The guitar pick is a bluegrass guitarist’s second most important piece of gear.
(The guitar is the first, in case you were wondering.)
The pick is what sets the guitar strings vibrating and brings the sound out of the box. You need it to be comfortable and stay in your hand. You also need it to move quickly when the tempo picks up.
Above all else, you don’t want it imparting any sound upon the strings that you don’t want to hear.
With all that in mind, below are what we consider the best bluegrass guitar picks. Most flatpickers would agree, even if they might shuffle the order a little bit.
Best bluegrass guitar picks
Everyone has their favorite, but I’d wager that BlueChip is the favorite of more bluegrass flatpickers these days than any other chip.
Many pickers say it’s as close to tortoise shell as you can get without playing the real thing. Of course, playing real tortoise shell has some issues, which I’ll get into later.
BlueChip picks are especially lauded for their grip. They do not slide around in your fingers. This is handy when things start to heat up at the jam.
They offer great control, even as they move very quickly through the guitar strings. You have to like a pick that sticks to your fingers but not to your strings.
Extra noise from the picks is also very limited, and they are probably durable as just about any comparable competitor on the market.
But which one to get?
That will be a matter of personal preference, but I suggest you try something in the TAD, TP or TPR series. These are all triangular picks. The TAD is slightly larger than the other two. The TP has a slightly sharper corner than the TPR.
In each series, the number at the end of the model name indicates the thickness of the pick, in 1/1000s of an inch.
Red Bear Trading Co. was a bit of a pioneer in manufacturing picks that looked, felt and sounded an awful lot like tortoise shell. That was a while ago, though, and the truth is that several companies are now using similar materials and Red Bear doesn’t have the competitive advantage it used to.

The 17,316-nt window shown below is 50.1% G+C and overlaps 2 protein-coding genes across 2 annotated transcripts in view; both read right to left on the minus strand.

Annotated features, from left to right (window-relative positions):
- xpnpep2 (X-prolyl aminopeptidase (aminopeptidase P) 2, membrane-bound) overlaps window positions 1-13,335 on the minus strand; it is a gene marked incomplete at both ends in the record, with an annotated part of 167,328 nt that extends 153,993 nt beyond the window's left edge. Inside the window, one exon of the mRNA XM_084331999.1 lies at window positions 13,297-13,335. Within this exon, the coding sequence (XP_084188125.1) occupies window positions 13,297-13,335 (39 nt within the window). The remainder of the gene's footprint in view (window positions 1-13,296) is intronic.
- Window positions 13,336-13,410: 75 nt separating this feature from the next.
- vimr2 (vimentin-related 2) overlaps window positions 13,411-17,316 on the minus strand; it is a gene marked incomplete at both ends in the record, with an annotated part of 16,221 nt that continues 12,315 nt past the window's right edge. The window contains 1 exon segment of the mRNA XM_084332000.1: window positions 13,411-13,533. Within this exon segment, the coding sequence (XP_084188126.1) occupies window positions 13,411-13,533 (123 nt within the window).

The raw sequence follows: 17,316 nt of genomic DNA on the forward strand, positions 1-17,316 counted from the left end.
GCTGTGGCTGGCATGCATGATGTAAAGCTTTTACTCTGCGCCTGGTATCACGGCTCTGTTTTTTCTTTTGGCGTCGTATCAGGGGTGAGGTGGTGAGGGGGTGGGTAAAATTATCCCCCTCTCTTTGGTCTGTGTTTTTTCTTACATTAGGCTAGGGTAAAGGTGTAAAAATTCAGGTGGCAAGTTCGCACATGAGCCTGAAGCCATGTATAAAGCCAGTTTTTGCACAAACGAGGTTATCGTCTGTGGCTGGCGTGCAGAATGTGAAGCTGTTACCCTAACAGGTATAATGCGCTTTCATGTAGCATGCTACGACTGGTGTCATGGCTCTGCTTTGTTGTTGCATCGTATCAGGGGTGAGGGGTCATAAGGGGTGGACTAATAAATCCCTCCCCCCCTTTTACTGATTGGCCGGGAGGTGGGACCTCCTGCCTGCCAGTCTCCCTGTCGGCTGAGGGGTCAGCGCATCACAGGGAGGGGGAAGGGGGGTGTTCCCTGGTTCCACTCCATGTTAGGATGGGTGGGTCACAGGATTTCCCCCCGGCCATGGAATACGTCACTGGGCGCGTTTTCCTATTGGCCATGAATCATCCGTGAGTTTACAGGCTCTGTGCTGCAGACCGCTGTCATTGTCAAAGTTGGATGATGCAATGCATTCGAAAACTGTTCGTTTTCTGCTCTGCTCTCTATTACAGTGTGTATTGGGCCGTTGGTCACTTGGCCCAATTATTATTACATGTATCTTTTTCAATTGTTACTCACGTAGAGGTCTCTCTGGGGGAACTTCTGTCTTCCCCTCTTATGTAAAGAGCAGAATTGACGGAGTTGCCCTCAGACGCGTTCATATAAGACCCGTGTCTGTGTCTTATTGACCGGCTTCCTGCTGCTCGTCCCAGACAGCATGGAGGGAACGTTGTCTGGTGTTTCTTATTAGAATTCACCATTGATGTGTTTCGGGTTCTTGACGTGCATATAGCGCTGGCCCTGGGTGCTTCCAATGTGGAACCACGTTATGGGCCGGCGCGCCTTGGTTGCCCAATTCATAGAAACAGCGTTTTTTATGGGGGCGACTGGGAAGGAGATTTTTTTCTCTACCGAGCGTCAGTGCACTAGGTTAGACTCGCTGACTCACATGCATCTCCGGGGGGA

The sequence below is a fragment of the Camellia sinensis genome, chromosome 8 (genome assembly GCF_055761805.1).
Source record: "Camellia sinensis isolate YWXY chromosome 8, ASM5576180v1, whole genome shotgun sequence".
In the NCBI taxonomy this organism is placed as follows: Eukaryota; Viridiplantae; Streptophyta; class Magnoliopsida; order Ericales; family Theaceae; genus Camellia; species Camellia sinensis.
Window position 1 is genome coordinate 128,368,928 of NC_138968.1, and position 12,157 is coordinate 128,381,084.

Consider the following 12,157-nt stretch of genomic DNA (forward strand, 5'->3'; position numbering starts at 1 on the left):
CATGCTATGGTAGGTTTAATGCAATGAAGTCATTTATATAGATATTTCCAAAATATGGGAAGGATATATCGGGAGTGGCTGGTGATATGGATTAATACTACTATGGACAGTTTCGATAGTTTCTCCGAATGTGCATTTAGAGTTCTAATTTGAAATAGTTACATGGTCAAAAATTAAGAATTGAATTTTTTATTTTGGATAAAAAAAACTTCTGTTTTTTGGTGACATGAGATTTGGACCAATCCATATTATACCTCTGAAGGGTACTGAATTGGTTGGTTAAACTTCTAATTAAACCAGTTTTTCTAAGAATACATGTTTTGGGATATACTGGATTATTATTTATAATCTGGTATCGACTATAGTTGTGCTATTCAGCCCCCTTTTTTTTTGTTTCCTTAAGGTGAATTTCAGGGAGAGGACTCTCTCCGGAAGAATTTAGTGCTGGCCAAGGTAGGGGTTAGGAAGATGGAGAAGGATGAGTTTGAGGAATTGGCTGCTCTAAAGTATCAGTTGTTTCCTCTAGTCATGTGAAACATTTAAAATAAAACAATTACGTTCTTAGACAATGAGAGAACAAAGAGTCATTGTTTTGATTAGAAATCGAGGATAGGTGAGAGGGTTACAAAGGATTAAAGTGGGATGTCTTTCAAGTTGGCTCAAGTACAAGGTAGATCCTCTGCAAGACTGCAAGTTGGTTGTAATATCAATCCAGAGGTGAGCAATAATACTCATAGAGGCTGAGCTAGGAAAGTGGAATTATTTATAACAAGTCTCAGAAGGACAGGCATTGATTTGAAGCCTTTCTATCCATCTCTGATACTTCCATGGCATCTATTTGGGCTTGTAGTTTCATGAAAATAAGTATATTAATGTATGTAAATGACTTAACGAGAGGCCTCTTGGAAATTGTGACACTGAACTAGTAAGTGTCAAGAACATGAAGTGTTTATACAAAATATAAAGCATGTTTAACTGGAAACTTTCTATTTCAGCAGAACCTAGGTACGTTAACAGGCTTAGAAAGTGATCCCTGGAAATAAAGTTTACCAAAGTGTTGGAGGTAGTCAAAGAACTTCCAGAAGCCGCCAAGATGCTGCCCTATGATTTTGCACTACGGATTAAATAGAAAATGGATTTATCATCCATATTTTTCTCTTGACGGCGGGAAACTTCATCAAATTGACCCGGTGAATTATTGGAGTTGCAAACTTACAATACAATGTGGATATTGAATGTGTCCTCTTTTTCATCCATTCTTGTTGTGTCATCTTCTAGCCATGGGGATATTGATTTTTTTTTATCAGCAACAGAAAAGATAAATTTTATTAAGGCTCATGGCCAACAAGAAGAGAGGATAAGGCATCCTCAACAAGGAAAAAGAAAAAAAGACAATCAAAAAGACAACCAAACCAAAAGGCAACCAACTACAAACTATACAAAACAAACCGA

They’re still great picks, though—as long as they last. I have one that I’ve been working with for 14 years. But plenty of people have had Red Bear picks crack on them for no good reason. I’ve heard the stories.
Another potential issue with Red Bears—and I’ve had this happen—is that they can soften in the heat and humidity so that they curve themselves slightly along the contour of your thumb. Then they firm up, and the subtle shape becomes permanent. You end up with a pick that is slightly curved in the shape of your thumb. You can still play it, but you have to hold it the same way very time. If you flip it over, it feels terrible.
Look, if you get a good one, Red Bears can’t be beat. The tone is superb, and they make almost no pick noise against your strings.
They come in a number of shapes and sizes that you can peruse on the Red Bear website. You can even get ones with little holes in the surface for extra grip, although I’ve never found grip to be a problem.
I’ve never been able to get used to them myself, but Wegen picks have just as many devotees as Red Bears, if not more. These little picks are made in the Netherlands by a guy named Michel Wegen whose website is very ’90s.
He even makes a dedicated “Bluegrass” model, but for my money the TF140 is the way to go. The Bluegrass picks are teardrop-shaped and I find the point can get a little hung up on the guitar strings at faster tempos. I much prefer the corner on the larger, triangle-shaped TF140.
You’ll also hear a lot about Apollo picks. I’ve never held one myself, but the reviews are really solid and you can tell just by the pictures on their website that Apollos are the real deal.
If you’ve got a little extra money to spend, I bet you’ll be pretty happy with one of those. If you get one, let me know and maybe I’ll plug your review right into this space.